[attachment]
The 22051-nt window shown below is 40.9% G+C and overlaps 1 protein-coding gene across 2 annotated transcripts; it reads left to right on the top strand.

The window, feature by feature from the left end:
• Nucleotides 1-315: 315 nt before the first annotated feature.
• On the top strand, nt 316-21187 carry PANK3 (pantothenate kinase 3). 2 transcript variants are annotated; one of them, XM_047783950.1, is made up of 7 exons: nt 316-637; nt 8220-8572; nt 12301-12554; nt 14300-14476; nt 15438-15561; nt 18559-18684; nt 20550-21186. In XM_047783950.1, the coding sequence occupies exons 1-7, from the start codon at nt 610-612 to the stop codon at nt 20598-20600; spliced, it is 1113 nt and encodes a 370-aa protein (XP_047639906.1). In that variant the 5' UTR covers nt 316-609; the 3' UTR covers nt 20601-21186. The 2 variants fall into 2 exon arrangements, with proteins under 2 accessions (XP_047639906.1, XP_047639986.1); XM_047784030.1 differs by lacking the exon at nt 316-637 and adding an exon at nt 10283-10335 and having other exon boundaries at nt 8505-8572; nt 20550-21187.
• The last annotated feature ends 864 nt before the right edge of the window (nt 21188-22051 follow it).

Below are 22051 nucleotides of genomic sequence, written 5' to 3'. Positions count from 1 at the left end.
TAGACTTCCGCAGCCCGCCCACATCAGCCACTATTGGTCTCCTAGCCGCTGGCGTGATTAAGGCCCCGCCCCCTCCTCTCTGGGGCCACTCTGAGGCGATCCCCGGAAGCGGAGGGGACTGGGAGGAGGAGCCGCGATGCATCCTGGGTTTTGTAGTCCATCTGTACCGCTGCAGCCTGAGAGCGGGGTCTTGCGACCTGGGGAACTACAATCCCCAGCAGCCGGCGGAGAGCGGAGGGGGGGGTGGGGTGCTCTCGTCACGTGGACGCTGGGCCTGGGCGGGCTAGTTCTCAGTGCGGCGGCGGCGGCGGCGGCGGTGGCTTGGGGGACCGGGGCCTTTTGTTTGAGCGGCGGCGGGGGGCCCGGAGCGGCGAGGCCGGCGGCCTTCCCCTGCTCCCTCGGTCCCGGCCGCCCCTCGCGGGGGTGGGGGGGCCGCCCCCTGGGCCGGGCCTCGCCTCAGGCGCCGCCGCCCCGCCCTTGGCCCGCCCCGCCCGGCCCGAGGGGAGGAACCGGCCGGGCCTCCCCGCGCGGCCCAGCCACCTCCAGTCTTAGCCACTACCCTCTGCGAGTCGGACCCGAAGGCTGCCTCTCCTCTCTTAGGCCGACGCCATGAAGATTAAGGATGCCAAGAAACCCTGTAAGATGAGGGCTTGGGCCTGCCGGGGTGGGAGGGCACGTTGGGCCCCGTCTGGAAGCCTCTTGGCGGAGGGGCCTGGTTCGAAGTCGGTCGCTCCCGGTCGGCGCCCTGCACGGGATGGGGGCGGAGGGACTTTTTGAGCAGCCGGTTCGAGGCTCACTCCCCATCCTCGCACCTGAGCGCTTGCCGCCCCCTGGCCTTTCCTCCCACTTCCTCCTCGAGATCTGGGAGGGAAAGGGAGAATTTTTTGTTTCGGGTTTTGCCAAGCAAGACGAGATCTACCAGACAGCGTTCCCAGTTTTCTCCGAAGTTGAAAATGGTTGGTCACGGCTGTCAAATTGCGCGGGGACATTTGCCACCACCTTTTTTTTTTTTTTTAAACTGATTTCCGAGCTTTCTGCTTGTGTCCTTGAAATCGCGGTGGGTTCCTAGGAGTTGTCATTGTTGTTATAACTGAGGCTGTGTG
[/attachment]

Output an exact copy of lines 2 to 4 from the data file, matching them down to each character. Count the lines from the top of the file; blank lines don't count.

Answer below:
The window, feature by feature from the left end:
• Nucleotides 1-315: 315 nt before the first annotated feature.
• On the top strand, nt 316-21187 carry PANK3 (pantothenate kinase 3). 2 transcript variants are annotated; one of them, XM_047783950.1, is made up of 7 exons: nt 316-637; nt 8220-8572; nt 12301-12554; nt 14300-14476; nt 15438-15561; nt 18559-18684; nt 20550-21186. In XM_047783950.1, the coding sequence occupies exons 1-7, from the start codon at nt 610-612 to the stop codon at nt 20598-20600; spliced, it is 1113 nt and encodes a 370-aa protein (XP_047639906.1). In that variant the 5' UTR covers nt 316-609; the 3' UTR covers nt 20601-21186. The 2 variants fall into 2 exon arrangements, with proteins under 2 accessions (XP_047639906.1, XP_047639986.1); XM_047784030.1 differs by lacking the exon at nt 316-637 and adding an exon at nt 10283-10335 and having other exon boundaries at nt 8505-8572; nt 20550-21187.